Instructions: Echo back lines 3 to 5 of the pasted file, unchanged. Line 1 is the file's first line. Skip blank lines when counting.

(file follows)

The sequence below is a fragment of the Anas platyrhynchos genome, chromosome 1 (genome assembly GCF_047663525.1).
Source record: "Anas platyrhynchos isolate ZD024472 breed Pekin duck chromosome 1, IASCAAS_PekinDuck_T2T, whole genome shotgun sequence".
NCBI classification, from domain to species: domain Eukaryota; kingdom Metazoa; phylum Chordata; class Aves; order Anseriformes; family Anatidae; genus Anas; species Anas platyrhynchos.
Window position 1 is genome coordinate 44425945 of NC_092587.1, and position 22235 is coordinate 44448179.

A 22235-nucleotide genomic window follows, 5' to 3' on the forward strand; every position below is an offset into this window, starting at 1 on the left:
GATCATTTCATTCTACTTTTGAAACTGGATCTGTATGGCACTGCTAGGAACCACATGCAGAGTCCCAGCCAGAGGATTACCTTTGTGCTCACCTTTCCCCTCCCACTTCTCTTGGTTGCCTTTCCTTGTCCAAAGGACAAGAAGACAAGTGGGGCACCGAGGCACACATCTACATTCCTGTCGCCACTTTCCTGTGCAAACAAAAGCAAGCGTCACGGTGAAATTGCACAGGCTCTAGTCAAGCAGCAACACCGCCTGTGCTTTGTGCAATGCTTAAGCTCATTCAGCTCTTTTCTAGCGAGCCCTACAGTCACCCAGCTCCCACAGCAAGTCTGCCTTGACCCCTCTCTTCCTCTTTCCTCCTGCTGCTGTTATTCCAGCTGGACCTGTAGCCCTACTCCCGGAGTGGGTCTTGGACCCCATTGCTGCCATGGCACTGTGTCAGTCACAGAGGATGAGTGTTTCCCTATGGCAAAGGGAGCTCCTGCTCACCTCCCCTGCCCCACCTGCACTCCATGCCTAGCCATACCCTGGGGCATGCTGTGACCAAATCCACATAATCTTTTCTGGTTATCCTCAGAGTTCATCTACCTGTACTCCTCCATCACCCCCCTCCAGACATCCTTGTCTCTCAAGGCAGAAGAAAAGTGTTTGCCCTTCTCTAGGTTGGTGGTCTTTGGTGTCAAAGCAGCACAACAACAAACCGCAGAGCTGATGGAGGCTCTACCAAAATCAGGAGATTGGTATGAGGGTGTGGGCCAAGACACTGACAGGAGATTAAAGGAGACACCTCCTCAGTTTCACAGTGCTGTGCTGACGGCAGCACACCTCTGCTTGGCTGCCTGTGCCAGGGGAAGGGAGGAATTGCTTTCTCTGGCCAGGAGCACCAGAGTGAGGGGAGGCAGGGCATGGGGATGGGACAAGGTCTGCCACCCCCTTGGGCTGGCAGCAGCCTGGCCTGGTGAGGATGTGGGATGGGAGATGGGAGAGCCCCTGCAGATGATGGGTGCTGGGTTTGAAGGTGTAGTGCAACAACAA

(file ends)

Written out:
NCBI classification, from domain to species: domain Eukaryota; kingdom Metazoa; phylum Chordata; class Aves; order Anseriformes; family Anatidae; genus Anas; species Anas platyrhynchos.
Window position 1 is genome coordinate 44425945 of NC_092587.1, and position 22235 is coordinate 44448179.

A 22235-nucleotide genomic window follows, 5' to 3' on the forward strand; every position below is an offset into this window, starting at 1 on the left: